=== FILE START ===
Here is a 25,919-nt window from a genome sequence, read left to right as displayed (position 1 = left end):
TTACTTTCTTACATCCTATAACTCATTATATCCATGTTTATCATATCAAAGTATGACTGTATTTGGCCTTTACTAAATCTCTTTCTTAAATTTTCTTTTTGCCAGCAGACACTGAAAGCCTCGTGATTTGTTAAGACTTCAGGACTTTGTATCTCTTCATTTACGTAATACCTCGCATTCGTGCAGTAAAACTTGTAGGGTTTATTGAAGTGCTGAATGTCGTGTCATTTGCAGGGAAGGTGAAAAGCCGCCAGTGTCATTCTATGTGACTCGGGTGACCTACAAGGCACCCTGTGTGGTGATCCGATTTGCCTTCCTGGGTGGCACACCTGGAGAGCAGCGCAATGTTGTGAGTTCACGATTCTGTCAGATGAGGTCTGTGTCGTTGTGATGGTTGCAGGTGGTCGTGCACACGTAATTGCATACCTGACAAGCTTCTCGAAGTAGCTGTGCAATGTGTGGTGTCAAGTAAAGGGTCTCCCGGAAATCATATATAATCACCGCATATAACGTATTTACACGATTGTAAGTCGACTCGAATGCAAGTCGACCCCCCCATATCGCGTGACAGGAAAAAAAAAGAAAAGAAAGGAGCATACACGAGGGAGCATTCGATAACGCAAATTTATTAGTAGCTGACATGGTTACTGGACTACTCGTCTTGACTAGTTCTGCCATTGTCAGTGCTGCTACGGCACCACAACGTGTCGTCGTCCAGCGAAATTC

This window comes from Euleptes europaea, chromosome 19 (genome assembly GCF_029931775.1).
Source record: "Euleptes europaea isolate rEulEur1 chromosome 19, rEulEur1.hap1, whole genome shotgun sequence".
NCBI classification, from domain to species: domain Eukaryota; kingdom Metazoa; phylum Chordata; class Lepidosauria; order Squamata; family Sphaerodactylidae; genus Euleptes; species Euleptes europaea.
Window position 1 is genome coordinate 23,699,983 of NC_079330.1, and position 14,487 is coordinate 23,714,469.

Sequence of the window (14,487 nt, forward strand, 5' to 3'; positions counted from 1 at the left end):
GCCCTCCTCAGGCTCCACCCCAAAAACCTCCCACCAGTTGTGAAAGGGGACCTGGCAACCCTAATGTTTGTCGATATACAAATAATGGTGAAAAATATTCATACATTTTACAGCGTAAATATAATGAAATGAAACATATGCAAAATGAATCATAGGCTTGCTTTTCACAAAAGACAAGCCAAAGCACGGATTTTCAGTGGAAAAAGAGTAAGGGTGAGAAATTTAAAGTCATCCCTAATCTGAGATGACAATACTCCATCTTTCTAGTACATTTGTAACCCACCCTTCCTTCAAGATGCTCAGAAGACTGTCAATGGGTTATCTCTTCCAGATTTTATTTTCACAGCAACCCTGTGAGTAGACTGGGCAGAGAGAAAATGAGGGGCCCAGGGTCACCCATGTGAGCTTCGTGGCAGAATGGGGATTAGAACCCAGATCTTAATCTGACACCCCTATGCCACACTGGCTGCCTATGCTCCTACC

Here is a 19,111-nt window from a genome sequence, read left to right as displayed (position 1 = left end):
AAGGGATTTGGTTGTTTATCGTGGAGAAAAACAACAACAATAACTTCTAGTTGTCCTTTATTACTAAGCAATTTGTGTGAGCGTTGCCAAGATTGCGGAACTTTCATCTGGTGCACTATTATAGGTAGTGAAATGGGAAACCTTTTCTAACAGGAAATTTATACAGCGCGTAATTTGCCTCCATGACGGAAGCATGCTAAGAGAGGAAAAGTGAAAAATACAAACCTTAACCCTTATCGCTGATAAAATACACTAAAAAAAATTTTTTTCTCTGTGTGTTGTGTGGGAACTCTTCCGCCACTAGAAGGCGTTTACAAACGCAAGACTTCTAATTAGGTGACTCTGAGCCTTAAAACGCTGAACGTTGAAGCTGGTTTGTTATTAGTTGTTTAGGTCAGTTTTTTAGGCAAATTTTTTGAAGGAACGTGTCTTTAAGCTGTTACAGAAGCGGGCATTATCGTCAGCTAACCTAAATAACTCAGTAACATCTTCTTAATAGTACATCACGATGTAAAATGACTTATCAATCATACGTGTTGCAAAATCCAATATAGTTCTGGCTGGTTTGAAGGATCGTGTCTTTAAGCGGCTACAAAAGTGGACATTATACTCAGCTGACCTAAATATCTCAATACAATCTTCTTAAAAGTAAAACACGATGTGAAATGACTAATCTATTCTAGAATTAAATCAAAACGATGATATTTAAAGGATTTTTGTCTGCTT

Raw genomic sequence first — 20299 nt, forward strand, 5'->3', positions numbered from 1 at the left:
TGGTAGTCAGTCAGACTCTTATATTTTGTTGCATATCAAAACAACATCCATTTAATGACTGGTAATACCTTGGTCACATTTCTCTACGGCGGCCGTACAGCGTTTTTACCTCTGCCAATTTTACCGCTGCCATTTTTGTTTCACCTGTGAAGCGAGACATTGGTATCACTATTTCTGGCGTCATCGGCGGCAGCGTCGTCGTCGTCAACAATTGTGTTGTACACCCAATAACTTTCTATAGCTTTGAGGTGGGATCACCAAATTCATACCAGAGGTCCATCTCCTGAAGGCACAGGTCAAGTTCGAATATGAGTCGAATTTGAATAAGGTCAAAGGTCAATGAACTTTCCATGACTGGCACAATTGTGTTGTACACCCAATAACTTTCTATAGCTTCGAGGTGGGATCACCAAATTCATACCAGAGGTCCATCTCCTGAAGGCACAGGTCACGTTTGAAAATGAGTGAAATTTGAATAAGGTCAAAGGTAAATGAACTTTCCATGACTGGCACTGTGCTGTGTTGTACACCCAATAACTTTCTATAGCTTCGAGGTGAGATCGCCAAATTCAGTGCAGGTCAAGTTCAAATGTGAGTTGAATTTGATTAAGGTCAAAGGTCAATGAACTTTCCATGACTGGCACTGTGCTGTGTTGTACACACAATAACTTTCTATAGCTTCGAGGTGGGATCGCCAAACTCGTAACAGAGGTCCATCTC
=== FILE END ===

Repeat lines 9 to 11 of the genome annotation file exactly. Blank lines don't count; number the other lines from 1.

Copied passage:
Here is a 19,111-nt window from a genome sequence, read left to right as displayed (position 1 = left end):
AAGGGATTTGGTTGTTTATCGTGGAGAAAAACAACAACAATAACTTCTAGTTGTCCTTTATTACTAAGCAATTTGTGTGAGCGTTGCCAAGATTGCGGAACTTTCATCTGGTGCACTATTATAGGTAGTGAAATGGGAAACCTTTTCTAACAGGAAATTTATACAGCGCGTAATTTGCCTCCATGACGGAAGCATGCTAAGAGAGGAAAAGTGAAAAATACAAACCTTAACCCTTATCGCTGATAAAATACACTAAAAAAAATTTTTTTCTCTGTGTGTTGTGTGGGAACTCTTCCGCCACTAGAAGGCGTTTACAAACGCAAGACTTCTAATTAGGTGACTCTGAGCCTTAAAACGCTGAACGTTGAAGCTGGTTTGTTATTAGTTGTTTAGGTCAGTTTTTTAGGCAAATTTTTTGAAGGAACGTGTCTTTAAGCTGTTACAGAAGCGGGCATTATCGTCAGCTAACCTAAATAACTCAGTAACATCTTCTTAATAGTACATCACGATGTAAAATGACTTATCAATCATACGTGTTGCAAAATCCAATATAGTTCTGGCTGGTTTGAAGGATCGTGTCTTTAAGCGGCTACAAAAGTGGACATTATACTCAGCTGACCTAAATATCTCAATACAATCTTCTTAAAAGTAAAACACGATGTGAAATGACTAATCTATTCTAGAATTAAATCAAAACGATGATATTTAAAGGATTTTTGTCTGCTT

Raw genomic sequence first — 20299 nt, forward strand, 5'->3', positions numbered from 1 at the left: